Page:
Intended for healthcare professionals

Practice Practice Pointer

Challenges in diagnosing asthma in children

51app 2024; 384 doi: (Published 13 February 2024) Cite this as: 51app 2024;384:e075924
  1. Kendra Chisholm, paediatric trainee1,
  2. Luke Daines, GP2,
  3. Steve Turner, consultant paediatrician1
  1. 1Women and Children’s Division, NHS Grampian, Aberdeen, UK
  2. 2Usher Institute, University of Edinburgh, Edinburgh
  1. Correspondence to S Turner s.w.turner{at}abdn.ac.uk

What you need to know

  • Asthma in children is a clinical diagnosis based on history and examination, and in many cases a response to a trial of inhaled corticosteroid treatment

  • Asthma can be diagnosed in children under 5, but is unlikely to explain recurrent respiratory symptoms in children under 2

  • Tests can be done to help support (or exclude) a clinical diagnosis but should not be used solely to make (or exclude) a diagnosis of asthma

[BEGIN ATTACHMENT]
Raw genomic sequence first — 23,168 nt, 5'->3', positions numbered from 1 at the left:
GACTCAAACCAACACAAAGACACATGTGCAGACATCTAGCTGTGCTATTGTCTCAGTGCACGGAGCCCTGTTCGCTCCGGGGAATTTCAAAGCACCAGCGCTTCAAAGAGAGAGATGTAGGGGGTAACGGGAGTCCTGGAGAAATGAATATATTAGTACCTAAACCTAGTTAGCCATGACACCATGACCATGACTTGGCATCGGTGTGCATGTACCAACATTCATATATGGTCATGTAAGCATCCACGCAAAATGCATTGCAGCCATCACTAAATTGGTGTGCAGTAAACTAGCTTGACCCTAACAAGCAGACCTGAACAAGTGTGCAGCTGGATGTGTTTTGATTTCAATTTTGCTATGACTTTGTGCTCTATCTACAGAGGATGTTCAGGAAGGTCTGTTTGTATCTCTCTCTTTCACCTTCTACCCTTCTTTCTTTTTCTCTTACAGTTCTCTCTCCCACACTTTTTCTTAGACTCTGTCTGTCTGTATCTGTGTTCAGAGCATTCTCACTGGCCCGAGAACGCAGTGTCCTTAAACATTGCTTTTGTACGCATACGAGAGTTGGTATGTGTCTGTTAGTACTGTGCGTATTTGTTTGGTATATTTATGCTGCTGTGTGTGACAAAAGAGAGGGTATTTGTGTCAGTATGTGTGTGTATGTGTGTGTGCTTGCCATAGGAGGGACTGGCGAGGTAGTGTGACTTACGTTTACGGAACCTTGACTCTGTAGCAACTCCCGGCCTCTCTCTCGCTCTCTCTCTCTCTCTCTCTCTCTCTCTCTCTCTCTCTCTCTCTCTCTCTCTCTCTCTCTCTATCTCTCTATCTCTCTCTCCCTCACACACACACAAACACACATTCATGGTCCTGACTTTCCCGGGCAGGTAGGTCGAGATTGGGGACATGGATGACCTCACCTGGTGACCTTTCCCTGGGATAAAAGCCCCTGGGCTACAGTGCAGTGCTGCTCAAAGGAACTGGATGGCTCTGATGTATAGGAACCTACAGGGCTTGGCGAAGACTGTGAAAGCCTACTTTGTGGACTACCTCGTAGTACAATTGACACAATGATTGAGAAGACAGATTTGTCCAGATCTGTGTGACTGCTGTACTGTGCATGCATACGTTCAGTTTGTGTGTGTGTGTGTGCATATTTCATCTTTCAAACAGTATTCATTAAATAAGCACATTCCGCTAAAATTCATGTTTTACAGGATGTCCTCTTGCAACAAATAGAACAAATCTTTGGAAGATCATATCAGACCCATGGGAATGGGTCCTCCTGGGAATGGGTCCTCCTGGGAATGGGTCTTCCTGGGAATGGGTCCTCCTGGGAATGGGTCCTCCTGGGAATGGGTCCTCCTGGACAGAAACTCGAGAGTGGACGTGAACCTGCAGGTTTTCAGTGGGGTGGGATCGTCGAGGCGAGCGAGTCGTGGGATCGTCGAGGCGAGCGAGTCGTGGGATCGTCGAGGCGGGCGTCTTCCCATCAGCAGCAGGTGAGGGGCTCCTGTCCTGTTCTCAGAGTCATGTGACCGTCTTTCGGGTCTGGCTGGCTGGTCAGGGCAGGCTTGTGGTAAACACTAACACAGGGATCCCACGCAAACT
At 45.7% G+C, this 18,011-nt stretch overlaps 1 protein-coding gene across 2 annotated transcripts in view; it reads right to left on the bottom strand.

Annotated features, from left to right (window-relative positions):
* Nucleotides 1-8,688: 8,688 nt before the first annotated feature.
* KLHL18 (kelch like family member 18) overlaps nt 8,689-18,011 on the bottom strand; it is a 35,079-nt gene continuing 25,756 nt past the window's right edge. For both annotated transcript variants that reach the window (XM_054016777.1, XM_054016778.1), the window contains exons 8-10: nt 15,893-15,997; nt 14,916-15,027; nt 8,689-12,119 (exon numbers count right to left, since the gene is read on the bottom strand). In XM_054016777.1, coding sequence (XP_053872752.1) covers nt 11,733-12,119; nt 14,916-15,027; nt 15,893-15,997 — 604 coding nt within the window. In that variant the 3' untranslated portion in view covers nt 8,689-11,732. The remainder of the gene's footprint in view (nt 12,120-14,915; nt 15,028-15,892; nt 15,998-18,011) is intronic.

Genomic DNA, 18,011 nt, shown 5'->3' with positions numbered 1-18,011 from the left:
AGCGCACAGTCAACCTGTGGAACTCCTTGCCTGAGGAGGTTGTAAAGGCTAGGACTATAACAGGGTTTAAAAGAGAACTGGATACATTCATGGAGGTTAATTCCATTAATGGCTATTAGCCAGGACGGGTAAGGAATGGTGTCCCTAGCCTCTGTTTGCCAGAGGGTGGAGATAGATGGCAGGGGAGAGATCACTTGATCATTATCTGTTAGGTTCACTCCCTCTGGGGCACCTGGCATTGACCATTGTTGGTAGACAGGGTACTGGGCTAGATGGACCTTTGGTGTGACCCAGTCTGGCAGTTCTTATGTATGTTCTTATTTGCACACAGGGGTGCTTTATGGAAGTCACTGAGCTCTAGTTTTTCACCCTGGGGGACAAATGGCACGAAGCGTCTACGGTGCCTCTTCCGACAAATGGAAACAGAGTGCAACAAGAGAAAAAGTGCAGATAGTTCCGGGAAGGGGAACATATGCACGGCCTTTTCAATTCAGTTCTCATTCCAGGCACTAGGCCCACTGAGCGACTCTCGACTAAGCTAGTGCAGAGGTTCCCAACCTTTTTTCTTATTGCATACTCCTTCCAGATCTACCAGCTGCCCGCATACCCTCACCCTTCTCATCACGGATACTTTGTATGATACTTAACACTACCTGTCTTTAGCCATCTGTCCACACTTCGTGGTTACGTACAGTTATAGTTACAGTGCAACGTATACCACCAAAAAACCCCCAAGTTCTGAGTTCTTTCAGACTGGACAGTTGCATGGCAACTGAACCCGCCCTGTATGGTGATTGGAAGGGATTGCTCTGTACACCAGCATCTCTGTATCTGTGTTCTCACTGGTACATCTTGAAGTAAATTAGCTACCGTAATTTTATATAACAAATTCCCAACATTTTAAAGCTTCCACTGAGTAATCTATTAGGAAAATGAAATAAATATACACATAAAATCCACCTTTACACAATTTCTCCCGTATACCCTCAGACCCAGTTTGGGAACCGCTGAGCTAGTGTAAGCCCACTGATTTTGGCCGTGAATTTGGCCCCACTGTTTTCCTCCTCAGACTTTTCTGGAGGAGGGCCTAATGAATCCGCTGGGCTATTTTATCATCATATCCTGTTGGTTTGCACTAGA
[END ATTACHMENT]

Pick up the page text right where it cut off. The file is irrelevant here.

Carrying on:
Asthma is characterised by recurrent episodes of cough and wheeze and difficulty in breathing. It affects more than 10% of children in the UK,1 but no universally agreed definition or diagnostic test exists for asthma in children or adults.2 Diagnosis in children mostly relies on a suggestive history and response to a trial of preventer treatment. Lack of objectivity in diagnosing asthma leads to both overdiagnosis and underdiagnosis.34 Clinicians and researchers have explored the role of objective tests, such as spirometry, peak flow variability, and exhaled nitric oxide in diagnosing asthma, and despite the lack of evidence, several organisations have incorporated these objective tests into diagnostic algorithms. But how helpful are these objective tests and algorithms?

This review:

  • Describes current diagnostic algorithms (also called pathways) for childhood asthma

  • Considers the feasibility of diagnostic algorithms in “real world” healthcare settings for children over 5

  • Describes areas of uncertainty in diagnosing asthma in children.

What do guidelines say?

This review focuses on algorithms from four recent and commonly cited guidelines: European Respiratory Society (ERS), British Thoracic Society/Scottish Intercollegiate Guidelines Network (BTS/SIGN), National Institute for Health and Care Excellence (NICE), and Global Initiative for Asthma (GINA).5678 At the time of writing, a joint BTS/SIGN and NICE asthma guideline is being created, but this article considers the currently separate guidelines.

Table 1 summarises the characteristics and recommendations for each …

View Full Text

Log in

Log in through your institution


* For online subscription